A previous version of this article was published on April 20, 2022, by the Portland Business Journal.
Combating climate change is a challenge across many industries, but real estate organizations can pursue tax credits and other incentives in the federal tax code that could motivate them to create energy-efficient buildings.
Real estate developers and owners, as well as designers of government owned buildings, could stand to benefit from these energy-efficiency-based tax incentives on both past and current construction projects.
Reducing energy consumption in the real estate sector is one way to help mitigate the impacts of long-term climate change and tax benefits are available to the companies that construct and design qualifying energy efficient buildings.
Sections 179D and 45L of the US tax code make tax incentives available in relation to energy efficient commercial and residential construction projects that achieve the prescribed energy consumption reduction. The energy reduction must be certified by a third-party advisor as required by tax law.
The Biden administration placed climate change initiatives at the top of its priority list in its Build Back Better plan. While the House passed the Build Back Better Act (BBBA) in November 2021 with $555 billion dedicated to combat climate change—including enhancements to Section 179D and an extension of Section 45L—the Senate has yet to take up the legislation in its chamber.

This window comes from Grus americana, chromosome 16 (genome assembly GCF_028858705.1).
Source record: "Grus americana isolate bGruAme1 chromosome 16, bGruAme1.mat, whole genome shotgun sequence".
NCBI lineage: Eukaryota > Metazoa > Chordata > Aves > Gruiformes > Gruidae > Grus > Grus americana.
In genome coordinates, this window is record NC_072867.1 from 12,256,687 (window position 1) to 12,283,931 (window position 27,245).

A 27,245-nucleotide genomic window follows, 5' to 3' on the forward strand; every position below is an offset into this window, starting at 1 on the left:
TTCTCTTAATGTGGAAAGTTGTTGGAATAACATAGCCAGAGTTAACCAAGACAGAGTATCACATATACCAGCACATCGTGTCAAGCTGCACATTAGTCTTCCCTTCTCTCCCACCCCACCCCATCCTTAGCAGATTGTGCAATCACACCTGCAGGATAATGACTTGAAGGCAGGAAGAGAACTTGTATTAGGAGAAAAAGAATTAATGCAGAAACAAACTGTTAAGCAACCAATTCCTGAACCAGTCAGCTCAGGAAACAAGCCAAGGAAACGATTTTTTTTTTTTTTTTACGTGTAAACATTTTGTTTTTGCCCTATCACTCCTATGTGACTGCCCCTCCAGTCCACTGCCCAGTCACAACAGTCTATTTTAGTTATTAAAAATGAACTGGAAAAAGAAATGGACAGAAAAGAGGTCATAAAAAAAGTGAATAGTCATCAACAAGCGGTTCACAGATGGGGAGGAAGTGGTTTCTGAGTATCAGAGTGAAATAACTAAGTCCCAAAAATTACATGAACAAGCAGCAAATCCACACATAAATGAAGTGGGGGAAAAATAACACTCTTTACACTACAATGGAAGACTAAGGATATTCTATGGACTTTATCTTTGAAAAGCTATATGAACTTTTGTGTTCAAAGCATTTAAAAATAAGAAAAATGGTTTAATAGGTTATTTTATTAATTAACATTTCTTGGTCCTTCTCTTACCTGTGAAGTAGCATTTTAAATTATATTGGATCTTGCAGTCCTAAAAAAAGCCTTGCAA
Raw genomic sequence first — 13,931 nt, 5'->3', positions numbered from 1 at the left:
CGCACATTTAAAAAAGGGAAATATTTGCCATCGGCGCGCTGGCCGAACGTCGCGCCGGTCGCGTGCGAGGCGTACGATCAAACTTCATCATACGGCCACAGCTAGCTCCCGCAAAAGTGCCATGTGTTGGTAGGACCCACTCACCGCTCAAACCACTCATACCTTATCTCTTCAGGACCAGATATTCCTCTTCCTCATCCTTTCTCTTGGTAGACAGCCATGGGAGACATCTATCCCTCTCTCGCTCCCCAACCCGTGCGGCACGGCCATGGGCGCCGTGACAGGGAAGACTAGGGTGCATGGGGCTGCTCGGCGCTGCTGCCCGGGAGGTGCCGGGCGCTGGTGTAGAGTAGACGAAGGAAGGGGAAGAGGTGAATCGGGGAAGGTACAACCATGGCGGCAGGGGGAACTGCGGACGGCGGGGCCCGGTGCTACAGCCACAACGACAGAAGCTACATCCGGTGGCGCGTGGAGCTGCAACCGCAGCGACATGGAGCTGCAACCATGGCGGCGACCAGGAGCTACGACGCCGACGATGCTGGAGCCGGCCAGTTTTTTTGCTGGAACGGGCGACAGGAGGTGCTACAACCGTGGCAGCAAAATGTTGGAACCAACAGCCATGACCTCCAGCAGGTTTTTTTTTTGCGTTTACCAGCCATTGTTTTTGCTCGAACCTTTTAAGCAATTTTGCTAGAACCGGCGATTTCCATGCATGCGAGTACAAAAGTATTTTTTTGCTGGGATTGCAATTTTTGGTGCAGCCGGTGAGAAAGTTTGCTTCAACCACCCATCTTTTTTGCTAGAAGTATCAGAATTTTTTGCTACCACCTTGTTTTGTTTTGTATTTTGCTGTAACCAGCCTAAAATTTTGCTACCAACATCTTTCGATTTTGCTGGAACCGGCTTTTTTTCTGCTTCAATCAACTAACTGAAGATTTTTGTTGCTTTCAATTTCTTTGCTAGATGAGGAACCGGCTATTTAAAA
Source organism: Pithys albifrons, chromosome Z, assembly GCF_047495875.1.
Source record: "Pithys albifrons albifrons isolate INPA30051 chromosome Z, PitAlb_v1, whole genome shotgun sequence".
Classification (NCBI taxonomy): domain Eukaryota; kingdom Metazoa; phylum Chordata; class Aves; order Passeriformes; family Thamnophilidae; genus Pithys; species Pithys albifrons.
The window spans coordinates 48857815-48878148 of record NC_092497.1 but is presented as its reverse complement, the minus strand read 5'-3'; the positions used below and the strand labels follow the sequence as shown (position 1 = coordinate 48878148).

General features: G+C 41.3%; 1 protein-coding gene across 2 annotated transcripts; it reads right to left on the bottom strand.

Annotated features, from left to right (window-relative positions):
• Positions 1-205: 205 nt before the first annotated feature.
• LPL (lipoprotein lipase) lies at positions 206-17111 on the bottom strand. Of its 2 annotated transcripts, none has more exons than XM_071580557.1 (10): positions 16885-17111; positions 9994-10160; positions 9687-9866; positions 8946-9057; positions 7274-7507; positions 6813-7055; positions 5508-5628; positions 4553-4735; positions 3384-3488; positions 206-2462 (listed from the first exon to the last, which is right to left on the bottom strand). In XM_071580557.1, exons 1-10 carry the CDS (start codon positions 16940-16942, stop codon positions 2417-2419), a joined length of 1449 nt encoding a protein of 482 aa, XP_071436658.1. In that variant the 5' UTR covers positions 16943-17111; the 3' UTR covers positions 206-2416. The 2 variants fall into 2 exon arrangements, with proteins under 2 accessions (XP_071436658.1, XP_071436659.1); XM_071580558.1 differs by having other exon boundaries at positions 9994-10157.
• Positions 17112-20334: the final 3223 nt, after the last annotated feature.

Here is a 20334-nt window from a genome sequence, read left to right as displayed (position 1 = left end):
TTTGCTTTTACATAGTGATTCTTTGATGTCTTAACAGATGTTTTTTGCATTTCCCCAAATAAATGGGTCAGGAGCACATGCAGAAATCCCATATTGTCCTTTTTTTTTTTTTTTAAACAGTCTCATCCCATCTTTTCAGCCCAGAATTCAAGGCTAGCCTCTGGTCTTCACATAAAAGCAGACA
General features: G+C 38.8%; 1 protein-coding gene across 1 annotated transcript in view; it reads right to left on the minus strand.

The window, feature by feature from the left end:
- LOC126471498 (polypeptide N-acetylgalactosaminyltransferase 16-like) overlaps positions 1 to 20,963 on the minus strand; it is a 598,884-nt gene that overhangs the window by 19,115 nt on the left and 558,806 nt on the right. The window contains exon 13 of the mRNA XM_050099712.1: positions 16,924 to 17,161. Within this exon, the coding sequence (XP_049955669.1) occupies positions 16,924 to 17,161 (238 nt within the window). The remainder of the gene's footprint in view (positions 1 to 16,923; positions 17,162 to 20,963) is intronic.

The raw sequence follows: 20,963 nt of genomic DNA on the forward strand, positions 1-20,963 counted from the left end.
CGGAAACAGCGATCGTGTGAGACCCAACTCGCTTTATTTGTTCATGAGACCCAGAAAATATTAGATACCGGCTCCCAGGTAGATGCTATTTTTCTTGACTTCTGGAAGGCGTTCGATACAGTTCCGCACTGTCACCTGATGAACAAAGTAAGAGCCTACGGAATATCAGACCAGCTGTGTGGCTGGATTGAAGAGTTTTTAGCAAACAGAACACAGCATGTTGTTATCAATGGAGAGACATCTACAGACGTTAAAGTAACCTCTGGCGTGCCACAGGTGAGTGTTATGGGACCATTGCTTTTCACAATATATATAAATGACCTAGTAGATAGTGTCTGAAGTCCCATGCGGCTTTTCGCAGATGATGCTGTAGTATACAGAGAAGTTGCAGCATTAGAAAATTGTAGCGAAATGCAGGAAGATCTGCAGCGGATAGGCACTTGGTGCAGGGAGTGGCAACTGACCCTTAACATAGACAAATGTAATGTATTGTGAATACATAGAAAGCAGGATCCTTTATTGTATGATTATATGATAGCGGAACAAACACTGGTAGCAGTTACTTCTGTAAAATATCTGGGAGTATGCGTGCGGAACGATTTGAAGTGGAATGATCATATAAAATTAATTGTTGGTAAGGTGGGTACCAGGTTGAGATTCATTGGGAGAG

Even though the BBBA, at least in its entirety, is unlikely to pass prior to the midterm elections later this year, the climate change portion of the bill could possibly end up separated into a smaller piece of legislation.
Considering the level of its priority for the administration, the Biden climate agenda is worth monitoring over the coming months, as changes to these tax incentives are quite possible.
Section 179D Energy Efficient Commercial Building Tax Deduction
The energy-efficient commercial building tax deduction—Section 179D—was made permanent at the end of 2020 and allows taxpayers to claim a deduction for as much as $1.80 per square foot for commercial-building energy-eﬃcient improvements with greater than 50% energy savings. The $1.80 per square foot deduction increases with inflation in future years.
Newly constructed or substantially renovated commercial buildings and residential rental buildings that are four-stories or higher are eligible for the deduction if qualifying improvements are made to at least one of the following three categories: